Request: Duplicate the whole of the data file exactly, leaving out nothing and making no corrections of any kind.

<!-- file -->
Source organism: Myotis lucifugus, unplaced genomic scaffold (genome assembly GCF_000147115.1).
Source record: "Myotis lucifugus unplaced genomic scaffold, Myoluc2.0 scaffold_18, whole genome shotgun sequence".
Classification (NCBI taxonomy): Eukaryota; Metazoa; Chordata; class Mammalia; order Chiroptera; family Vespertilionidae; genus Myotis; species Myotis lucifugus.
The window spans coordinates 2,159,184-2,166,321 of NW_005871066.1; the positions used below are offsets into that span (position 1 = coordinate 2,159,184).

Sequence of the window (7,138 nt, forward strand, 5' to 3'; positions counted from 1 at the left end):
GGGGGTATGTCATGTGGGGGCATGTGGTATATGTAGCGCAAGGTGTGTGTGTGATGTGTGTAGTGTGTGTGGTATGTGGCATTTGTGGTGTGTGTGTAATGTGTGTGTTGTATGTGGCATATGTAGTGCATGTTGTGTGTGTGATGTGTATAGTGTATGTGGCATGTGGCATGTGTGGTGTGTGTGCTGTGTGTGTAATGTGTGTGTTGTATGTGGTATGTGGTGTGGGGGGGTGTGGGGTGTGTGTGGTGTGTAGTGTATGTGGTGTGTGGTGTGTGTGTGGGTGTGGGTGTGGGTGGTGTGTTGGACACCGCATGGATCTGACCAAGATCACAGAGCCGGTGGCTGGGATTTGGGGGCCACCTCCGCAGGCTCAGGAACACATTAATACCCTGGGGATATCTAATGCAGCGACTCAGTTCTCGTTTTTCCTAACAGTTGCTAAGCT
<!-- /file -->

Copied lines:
Source organism: Myotis lucifugus, unplaced genomic scaffold (genome assembly GCF_000147115.1).
Source record: "Myotis lucifugus unplaced genomic scaffold, Myoluc2.0 scaffold_18, whole genome shotgun sequence".
Classification (NCBI taxonomy): Eukaryota; Metazoa; Chordata; class Mammalia; order Chiroptera; family Vespertilionidae; genus Myotis; species Myotis lucifugus.
The window spans coordinates 2,159,184-2,166,321 of NW_005871066.1; the positions used below are offsets into that span (position 1 = coordinate 2,159,184).

Sequence of the window (7,138 nt, forward strand, 5' to 3'; positions counted from 1 at the left end):
GGGGGTATGTCATGTGGGGGCATGTGGTATATGTAGCGCAAGGTGTGTGTGTGATGTGTGTAGTGTGTGTGGTATGTGGCATTTGTGGTGTGTGTGTAATGTGTGTGTTGTATGTGGCATATGTAGTGCATGTTGTGTGTGTGATGTGTATAGTGTATGTGGCATGTGGCATGTGTGGTGTGTGTGCTGTGTGTGTAATGTGTGTGTTGTATGTGGTATGTGGTGTGGGGGGGTGTGGGGTGTGTGTGGTGTGTAGTGTATGTGGTGTGTGGTGTGTGTGTGGGTGTGGGTGTGGGTGGTGTGTTGGACACCGCATGGATCTGACCAAGATCACAGAGCCGGTGGCTGGGATTTGGGGGCCACCTCCGCAGGCTCAGGAACACATTAATACCCTGGGGATATCTAATGCAGCGACTCAGTTCTCGTTTTTCCTAACAGTTGCTAAGCT